Although primary hepatocellular cancer or “liver cancer” is a relatively rare cancer, its incidence in the United States increased 72% from 2003-2012. Less than half (43%) of the 40,000 people diagnosed each year have early-stage disease, and their 5-year survival rate is only 31%.
Fortunately, new treatment modalities and clinical trial results are promising. Yet despite these advances, the 5-year survival rate for metastatic liver cancer is a dismal 3%. The Centers for Disease Control and Prevention (CDC) also note that the mortality rate for liver cancer is increasing faster than the rate for any other type of cancer.
Some of the risk factors associated with the development of liver cancer include obesity, type II diabetes, heavy alcohol consumption, cirrhosis, non-alcoholic fatty liver disease, an autoimmune disease called primary biliary cirrhosis, and inherited metabolic diseases, such as hereditary hemochromatosis. A few rare diseases increase the risk of liver cancer (eg, tyrosinemia, porphyria, Wilson disease). Long-term exposure to aflatoxins, produced by a fungus that contaminates certain grains, and exposure to the chemicals vinyl chloride and thorium dioxide are associated with the development of liver cancer. Long-term anabolic steroid use slightly increases the risk of liver cancer, whereas corticosteroids do not increase the risk of liver cancer.
A major contributing factor for liver cancer is infection with hepatitis B or C. Worldwide, chronic infection with hepatitis causes 80% of all primary liver cancers. In the United States, hepatitis disproportionately affects Asian Americans and Pacific Islanders; although they make up less than 5% of the population, they account for more than half of Americans infected with hepatitis B. In fact, two of three Asian Americans with hepatitis B are unaware that they are infected.
The CDC now recommends hepatitis B testing for anyone born in Asia or the Pacific Islands (except New Zealand and Australia) and anyone born in the United States, who was not vaccinated at birth, and has at least one parent who was born in East or Southeast Asia (except Japan) or the Pacific Islands (except New Zealand and Australia).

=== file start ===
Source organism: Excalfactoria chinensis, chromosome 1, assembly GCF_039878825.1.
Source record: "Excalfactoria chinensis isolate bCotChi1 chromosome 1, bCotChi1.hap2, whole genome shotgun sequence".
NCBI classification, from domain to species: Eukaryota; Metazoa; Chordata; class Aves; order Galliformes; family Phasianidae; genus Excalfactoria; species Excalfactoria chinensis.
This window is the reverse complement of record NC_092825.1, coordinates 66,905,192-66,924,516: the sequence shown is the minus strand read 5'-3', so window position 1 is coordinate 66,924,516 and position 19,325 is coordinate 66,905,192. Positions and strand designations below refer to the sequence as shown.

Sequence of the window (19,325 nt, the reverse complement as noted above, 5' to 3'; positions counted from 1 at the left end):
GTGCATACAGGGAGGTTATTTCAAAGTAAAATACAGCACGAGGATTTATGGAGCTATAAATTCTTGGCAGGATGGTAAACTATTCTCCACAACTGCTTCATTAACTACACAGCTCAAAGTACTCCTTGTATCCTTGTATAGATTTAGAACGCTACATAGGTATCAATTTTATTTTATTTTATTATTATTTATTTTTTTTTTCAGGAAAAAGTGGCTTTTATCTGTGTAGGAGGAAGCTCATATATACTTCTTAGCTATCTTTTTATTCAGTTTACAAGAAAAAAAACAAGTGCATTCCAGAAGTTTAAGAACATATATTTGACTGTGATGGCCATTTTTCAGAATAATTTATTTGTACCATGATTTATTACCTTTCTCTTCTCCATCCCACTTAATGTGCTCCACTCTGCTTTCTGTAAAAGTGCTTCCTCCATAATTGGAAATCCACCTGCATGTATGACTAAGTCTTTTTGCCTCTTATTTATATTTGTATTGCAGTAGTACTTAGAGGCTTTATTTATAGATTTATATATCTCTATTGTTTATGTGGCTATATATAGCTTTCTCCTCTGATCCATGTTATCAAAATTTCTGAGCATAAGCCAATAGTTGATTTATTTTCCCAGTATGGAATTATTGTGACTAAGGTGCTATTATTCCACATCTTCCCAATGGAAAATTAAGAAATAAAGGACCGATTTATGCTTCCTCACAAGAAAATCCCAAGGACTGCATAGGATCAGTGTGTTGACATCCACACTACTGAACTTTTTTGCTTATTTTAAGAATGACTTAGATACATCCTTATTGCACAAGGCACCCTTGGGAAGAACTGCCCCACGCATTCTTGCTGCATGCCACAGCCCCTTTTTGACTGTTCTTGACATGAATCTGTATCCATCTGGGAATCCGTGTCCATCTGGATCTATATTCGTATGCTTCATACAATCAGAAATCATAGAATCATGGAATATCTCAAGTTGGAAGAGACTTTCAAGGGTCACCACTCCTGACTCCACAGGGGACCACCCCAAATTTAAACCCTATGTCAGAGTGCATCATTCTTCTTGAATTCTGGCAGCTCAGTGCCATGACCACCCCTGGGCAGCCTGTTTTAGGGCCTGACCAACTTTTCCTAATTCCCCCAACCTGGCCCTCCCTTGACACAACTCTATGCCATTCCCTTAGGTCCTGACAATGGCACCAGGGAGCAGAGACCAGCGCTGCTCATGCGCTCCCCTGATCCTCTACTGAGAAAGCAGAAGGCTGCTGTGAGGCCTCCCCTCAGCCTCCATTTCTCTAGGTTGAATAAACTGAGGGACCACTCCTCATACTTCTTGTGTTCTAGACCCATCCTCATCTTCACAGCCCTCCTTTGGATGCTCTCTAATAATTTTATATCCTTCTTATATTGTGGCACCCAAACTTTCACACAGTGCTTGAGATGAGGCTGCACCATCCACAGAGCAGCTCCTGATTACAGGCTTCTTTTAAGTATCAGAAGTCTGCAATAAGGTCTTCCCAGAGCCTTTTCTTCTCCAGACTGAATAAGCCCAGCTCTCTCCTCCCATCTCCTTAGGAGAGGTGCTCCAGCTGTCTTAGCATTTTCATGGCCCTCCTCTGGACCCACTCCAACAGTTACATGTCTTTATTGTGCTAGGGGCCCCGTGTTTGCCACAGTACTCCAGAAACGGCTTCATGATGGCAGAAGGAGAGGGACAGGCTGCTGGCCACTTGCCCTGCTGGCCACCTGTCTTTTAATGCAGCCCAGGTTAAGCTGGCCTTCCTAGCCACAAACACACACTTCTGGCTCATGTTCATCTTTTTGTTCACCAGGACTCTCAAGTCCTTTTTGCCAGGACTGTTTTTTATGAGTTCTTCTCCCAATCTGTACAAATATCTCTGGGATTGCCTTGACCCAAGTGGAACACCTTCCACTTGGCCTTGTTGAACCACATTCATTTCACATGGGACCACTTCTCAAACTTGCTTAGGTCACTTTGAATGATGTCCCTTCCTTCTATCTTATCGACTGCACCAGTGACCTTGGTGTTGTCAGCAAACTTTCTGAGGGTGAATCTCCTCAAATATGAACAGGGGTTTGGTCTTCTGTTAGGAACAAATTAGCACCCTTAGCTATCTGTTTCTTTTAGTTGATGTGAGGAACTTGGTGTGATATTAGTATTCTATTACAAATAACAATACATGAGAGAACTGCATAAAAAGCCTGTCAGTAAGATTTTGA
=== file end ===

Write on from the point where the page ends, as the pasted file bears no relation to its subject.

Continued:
Although there is no vaccine to prevent hepatitis C, there is an effective vaccine against hepatitis B infection. Receiving all three doses of hepatitis B vaccine provides greater than 90% protection to infants, children, and adults who are immunized before being exposed to the virus. In fact, the hepatitis B vaccine is known as the “world’s first anticancer vaccine.” In many countries, including the United States, vaccinating newborns with the hepatitis vaccine has reduced the number of new cases of liver cancer caused by hepatitis B.
The American Association for the Study of Liver Diseases issued screening recommendations for liver cancer, and they include screening people at high risk for developing liver cancer and screening people who are awaiting liver transplants. Screening should include ultrasound imaging in conjunction with alfa-fetoprotein (AFP) blood test monitoring (the AFP is not sensitive nor specific enough to be used alone). People with chronic hepatitis B or C infection need to be screened every 6 months.
The treatment of liver cancer depends on the stage of the disease and patient factors (eg, comorbidities, expected lifespan, the patient’s goals). Options may include surgery (partial hepatectomy or liver transplant), tumor ablation or embolization, radiation therapy, targeted therapy, and chemotherapy. A number of clinical trials are enrolling people diagnosed with liver cancer.
Because liver cancer is an uncommon disease, patients may benefit from referral to national and online resources. Online support for patients with liver cancer includes the American Liver Foundation (www.liverfoundation.org) and Liver Cancer Connect (www.livercancerconnect.org), a dedicated program of the Hepatitis B Foundation. The site includes a directory of liver cancer specialists and liver cancer treatment centers, informational webinars, resources for healthcare providers, and information on new drugs and clinical trials.
Numerous unproven “cures” and treatments for liver cancer are advertised online, which may appeal to both the newly diagnosed as well as those who have not responded to treatment. As oncology nurses, we can help our patients navigate through the misinformation and identify reputable sources of information. For patients with liver cancer, as well as many other types of cancer, the best outcomes occur when patients make informed, evidence-based decisions.
Lisa Schulmeister, MN, RN, ACNS-BC, FAAN, is an oncology nursing consultant and editor-in-chief of Oncology Nursing News.